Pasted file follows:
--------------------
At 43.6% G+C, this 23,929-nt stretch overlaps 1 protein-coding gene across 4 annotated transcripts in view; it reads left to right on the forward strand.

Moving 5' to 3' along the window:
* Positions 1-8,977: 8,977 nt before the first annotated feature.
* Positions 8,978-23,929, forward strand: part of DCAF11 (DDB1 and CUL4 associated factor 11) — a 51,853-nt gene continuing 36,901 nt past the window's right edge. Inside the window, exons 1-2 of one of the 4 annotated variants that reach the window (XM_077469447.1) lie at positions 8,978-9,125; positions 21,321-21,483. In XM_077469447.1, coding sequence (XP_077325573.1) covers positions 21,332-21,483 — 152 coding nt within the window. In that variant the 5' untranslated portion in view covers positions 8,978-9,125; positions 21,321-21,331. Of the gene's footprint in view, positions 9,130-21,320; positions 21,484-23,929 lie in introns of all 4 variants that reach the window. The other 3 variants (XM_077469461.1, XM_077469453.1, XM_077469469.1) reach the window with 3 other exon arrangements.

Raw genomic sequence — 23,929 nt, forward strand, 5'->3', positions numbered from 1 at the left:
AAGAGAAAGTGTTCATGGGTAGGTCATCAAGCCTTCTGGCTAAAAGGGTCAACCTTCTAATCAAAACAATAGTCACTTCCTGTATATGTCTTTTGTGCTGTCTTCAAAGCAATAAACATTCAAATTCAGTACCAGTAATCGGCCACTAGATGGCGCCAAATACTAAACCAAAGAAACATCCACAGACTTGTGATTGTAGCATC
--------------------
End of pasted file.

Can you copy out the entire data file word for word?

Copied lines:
At 43.6% G+C, this 23,929-nt stretch overlaps 1 protein-coding gene across 4 annotated transcripts in view; it reads left to right on the forward strand.

Moving 5' to 3' along the window:
* Positions 1-8,977: 8,977 nt before the first annotated feature.
* Positions 8,978-23,929, forward strand: part of DCAF11 (DDB1 and CUL4 associated factor 11) — a 51,853-nt gene continuing 36,901 nt past the window's right edge. Inside the window, exons 1-2 of one of the 4 annotated variants that reach the window (XM_077469447.1) lie at positions 8,978-9,125; positions 21,321-21,483. In XM_077469447.1, coding sequence (XP_077325573.1) covers positions 21,332-21,483 — 152 coding nt within the window. In that variant the 5' untranslated portion in view covers positions 8,978-9,125; positions 21,321-21,331. Of the gene's footprint in view, positions 9,130-21,320; positions 21,484-23,929 lie in introns of all 4 variants that reach the window. The other 3 variants (XM_077469461.1, XM_077469453.1, XM_077469469.1) reach the window with 3 other exon arrangements.

Raw genomic sequence — 23,929 nt, forward strand, 5'->3', positions numbered from 1 at the left:
AAGAGAAAGTGTTCATGGGTAGGTCATCAAGCCTTCTGGCTAAAAGGGTCAACCTTCTAATCAAAACAATAGTCACTTCCTGTATATGTCTTTTGTGCTGTCTTCAAAGCAATAAACATTCAAATTCAGTACCAGTAATCGGCCACTAGATGGCGCCAAATACTAAACCAAAGAAACATCCACAGACTTGTGATTGTAGCATC